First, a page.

A Scott County, Tenn., native, Stonecipher graduated from TTU in 1960 with a degree in physics. He chaired the university’s first major capital campaign in the early 1990s, and by 1997 his leadership helped raise more than $23 million for the campus.
“He kind of credits Tennessee Tech for giving him his critical thinking processes,” said Paul Isbell, TTU vice president of university advancement.
Stonecipher retired from Boeing in 2002 after working closely with Condit for five years in several roles, including vice chairman, president and chief operating officer. Stonecipher also has served as a Boeing director for six years.
In honor of his retirement last fall, Boeing donated $1 million to TTU. After retirement, he also took a more active role at his alma mater, chairing the campus’ first Foundation Board of Directors last year.
Isbell credits Stonecipher with direct gifts of around $5 million to the university, including Boeing’s most recent contribution and those of previous companies in which Stonecipher held leadership positions. He was nominated by TTU and received was the first Tennessee Board of Regents’ Award for Excellence in Philanthropy in December 2002.
He and his wife, Joan, also founded the Harry and Joan Stonecipher Lectures on Science and Society, as well as the Stonecipher Symposium on Technology, Communication and Culture at TTU. These programs bring nationally recognized speakers to campus to work with students and faculty in a variety of academic disciplines. In the recent past those campus visitors have included former Vice President Al Gore and former Senator Howard Baker.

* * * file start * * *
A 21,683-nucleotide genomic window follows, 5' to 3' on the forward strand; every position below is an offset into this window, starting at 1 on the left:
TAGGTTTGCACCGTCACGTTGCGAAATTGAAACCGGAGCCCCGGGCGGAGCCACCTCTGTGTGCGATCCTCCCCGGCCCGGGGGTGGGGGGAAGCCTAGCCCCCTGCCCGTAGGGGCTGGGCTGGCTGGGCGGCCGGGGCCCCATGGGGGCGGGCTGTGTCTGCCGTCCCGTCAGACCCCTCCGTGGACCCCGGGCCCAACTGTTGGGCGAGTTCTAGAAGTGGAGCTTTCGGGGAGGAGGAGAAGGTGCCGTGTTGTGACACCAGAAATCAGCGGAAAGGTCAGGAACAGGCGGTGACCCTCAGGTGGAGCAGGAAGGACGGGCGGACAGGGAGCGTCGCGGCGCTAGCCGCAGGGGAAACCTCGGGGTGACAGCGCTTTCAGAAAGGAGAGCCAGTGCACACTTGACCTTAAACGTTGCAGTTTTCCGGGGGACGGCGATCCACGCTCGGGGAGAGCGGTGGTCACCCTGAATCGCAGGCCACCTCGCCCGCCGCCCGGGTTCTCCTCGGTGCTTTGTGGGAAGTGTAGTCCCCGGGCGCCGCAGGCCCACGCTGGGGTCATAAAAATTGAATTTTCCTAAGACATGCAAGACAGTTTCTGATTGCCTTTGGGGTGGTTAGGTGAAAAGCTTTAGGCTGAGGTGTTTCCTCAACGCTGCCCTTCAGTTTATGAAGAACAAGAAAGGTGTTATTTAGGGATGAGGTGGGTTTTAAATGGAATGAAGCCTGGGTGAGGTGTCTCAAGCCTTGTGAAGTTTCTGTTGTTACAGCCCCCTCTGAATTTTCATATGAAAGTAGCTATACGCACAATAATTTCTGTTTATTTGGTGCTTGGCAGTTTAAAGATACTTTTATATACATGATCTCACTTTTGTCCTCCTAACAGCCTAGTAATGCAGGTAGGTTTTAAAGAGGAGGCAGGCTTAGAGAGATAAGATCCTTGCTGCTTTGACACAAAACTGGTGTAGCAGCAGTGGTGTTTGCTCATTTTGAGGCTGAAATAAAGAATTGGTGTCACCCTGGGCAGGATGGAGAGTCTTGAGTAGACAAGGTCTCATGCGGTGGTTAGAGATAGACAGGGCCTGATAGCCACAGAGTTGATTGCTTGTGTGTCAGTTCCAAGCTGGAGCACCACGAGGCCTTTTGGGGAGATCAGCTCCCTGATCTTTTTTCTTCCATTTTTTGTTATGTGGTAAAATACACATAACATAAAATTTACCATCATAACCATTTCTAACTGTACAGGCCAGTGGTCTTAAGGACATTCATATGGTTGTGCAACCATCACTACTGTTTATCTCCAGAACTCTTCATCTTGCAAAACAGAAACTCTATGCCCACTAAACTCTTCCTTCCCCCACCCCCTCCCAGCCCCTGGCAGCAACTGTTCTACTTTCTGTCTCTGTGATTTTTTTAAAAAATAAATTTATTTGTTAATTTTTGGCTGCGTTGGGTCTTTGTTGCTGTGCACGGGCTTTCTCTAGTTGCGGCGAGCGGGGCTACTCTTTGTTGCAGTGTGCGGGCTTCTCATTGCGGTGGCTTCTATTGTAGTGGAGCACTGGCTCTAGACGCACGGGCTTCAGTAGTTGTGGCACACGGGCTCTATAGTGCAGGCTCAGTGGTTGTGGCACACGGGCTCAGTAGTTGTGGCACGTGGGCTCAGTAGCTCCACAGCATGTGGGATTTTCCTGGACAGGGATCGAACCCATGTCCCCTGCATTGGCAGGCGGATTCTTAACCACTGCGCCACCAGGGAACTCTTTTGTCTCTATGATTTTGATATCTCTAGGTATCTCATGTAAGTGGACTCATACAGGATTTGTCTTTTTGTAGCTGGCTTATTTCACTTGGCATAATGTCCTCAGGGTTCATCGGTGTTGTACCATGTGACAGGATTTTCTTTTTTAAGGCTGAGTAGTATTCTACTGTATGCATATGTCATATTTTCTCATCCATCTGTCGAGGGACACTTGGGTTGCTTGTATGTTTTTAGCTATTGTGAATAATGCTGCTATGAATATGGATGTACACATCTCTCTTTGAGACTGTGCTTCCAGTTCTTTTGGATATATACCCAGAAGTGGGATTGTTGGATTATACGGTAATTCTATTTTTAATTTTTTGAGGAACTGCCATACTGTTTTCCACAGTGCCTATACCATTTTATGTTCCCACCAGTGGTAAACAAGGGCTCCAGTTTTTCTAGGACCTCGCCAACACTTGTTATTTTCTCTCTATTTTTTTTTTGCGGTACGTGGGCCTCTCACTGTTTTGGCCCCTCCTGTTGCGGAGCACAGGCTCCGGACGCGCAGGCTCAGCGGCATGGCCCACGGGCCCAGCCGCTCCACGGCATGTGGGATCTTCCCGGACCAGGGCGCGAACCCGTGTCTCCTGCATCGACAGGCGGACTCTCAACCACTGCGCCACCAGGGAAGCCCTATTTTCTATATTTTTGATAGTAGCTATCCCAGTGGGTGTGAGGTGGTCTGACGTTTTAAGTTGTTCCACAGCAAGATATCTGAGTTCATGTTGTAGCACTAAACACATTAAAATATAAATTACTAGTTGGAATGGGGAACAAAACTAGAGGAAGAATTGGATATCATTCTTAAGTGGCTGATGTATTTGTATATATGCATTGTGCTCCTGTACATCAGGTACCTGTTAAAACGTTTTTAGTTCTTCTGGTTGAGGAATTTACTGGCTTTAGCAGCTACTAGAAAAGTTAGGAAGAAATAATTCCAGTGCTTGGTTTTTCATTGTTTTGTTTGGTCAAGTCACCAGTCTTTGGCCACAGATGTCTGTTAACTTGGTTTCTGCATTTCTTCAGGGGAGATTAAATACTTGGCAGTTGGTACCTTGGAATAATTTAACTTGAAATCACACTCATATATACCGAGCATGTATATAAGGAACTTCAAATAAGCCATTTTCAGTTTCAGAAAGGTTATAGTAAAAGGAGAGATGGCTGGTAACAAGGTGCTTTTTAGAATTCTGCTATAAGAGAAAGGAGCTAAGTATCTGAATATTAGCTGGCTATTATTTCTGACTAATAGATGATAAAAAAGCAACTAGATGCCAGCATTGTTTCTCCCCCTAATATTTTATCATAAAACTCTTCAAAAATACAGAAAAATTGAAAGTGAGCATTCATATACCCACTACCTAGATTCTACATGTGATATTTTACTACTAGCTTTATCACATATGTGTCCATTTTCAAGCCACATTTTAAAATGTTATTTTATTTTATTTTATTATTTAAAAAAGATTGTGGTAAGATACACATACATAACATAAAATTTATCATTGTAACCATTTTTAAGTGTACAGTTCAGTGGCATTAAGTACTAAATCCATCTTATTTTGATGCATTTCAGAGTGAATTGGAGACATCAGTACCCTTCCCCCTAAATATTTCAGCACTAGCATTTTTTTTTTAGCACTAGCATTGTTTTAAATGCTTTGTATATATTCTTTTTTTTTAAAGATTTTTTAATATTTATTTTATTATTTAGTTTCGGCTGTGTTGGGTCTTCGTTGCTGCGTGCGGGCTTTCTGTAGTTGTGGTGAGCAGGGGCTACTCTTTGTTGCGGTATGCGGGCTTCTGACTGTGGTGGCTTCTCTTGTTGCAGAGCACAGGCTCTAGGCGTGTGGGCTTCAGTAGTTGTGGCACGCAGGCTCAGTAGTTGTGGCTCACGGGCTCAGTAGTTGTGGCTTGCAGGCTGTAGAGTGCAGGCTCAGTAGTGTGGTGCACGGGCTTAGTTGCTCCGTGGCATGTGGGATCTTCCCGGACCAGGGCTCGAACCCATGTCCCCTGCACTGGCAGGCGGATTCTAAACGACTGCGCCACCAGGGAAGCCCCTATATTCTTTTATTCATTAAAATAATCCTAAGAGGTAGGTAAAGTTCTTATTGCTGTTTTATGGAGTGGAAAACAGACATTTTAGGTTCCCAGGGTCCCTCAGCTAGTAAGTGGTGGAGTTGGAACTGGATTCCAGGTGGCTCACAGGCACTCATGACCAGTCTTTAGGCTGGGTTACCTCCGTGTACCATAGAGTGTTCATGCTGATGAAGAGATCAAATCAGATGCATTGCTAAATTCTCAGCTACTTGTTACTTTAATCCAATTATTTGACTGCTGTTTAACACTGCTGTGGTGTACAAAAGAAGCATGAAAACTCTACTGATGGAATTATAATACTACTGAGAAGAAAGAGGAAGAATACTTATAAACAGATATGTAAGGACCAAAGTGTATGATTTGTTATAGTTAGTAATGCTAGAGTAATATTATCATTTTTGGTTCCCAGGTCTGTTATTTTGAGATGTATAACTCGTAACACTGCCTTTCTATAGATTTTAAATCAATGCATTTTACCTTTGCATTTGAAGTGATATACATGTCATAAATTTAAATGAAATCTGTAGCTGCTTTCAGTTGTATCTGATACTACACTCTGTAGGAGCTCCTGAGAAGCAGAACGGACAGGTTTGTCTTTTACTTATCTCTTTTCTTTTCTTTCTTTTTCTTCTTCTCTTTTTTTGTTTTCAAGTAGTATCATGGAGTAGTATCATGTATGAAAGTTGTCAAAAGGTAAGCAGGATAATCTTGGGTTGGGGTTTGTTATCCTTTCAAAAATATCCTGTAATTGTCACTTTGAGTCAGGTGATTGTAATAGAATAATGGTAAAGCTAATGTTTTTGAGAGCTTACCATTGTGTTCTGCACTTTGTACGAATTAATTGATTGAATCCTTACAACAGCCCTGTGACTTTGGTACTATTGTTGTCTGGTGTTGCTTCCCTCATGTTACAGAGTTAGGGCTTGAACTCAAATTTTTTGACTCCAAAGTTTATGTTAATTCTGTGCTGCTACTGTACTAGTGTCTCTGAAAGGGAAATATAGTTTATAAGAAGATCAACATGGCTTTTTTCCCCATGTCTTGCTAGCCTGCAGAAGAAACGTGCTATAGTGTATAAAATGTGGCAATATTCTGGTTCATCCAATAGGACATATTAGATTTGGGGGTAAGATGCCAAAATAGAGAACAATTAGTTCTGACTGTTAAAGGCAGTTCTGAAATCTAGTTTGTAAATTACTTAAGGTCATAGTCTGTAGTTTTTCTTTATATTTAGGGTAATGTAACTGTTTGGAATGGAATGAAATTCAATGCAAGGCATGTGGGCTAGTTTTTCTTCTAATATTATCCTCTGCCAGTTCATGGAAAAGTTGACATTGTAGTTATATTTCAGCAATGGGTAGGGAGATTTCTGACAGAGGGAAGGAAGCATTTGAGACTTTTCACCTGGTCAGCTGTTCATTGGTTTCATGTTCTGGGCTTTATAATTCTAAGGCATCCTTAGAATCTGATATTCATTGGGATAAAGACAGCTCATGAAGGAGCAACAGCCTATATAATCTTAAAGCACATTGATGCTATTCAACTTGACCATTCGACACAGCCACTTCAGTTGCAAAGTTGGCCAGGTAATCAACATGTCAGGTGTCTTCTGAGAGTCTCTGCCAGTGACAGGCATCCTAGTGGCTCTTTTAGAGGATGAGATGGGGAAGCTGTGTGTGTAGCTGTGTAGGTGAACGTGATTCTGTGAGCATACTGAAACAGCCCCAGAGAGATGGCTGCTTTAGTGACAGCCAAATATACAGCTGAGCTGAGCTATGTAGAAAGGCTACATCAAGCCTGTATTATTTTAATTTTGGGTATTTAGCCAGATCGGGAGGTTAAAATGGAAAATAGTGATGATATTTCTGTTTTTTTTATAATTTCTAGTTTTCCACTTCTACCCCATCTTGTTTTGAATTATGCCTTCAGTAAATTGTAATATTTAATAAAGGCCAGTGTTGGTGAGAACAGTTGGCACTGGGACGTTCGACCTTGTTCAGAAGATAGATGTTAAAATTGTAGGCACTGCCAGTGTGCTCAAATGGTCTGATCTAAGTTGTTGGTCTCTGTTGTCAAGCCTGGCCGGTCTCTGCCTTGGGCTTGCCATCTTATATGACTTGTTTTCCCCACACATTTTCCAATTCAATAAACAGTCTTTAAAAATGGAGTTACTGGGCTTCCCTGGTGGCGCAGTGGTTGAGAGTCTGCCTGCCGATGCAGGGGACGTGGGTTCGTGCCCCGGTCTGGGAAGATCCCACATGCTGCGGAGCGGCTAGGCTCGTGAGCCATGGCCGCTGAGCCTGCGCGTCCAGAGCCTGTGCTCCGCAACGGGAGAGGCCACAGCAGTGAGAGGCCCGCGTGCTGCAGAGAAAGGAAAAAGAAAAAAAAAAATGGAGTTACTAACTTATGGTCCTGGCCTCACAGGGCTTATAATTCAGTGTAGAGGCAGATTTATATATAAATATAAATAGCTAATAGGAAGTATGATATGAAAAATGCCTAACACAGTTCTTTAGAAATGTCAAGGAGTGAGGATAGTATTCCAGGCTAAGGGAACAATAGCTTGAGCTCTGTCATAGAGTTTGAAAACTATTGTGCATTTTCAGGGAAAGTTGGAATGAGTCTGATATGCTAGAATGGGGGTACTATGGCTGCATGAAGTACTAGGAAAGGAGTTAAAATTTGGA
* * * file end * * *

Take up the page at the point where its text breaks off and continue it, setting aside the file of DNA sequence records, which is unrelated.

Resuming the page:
Isbell said his latest conversation with Stonecipher, only a few days ago, held no clue to the impending changes at Boeing. Condit resigned unexpectedly after the company fired other Boeing officials for an alleged ethics breach.
“I’m sure he is looking forward to the challenge of leading the company,” said Isbell.
Stonecipher’s aerospace career spans more than 47 years from his start at General Motors’ as a lab technician to being elected vice chairman of Boeing in 2001. In 1960, he joined General Electric’s aircraft engine operations, and progressed through a series of engineering and program positions, ending up running the division from 1984 to 1987.
In 1987, Stonecipher left GE to join Sundstrand and shortly thereafter became president and chief operating officer. He became president and CEO in 1989. During his seven and a half years at Sundstrand, Stonecipher repaired the company’s seriously damaged customer relationship with the U.S. Department of Defense.Stonecipher joined McDonnell Douglas in 1994 as president and CEO. In his short 33 months at the aerospace company he increased the financial performance of the enterprise, saw a four-fold increase in the share price, and led the merger with Boeing in 1997. At completion of the merger, Stonecipher was elected president and chief operating officer and a member of Boeing’s board.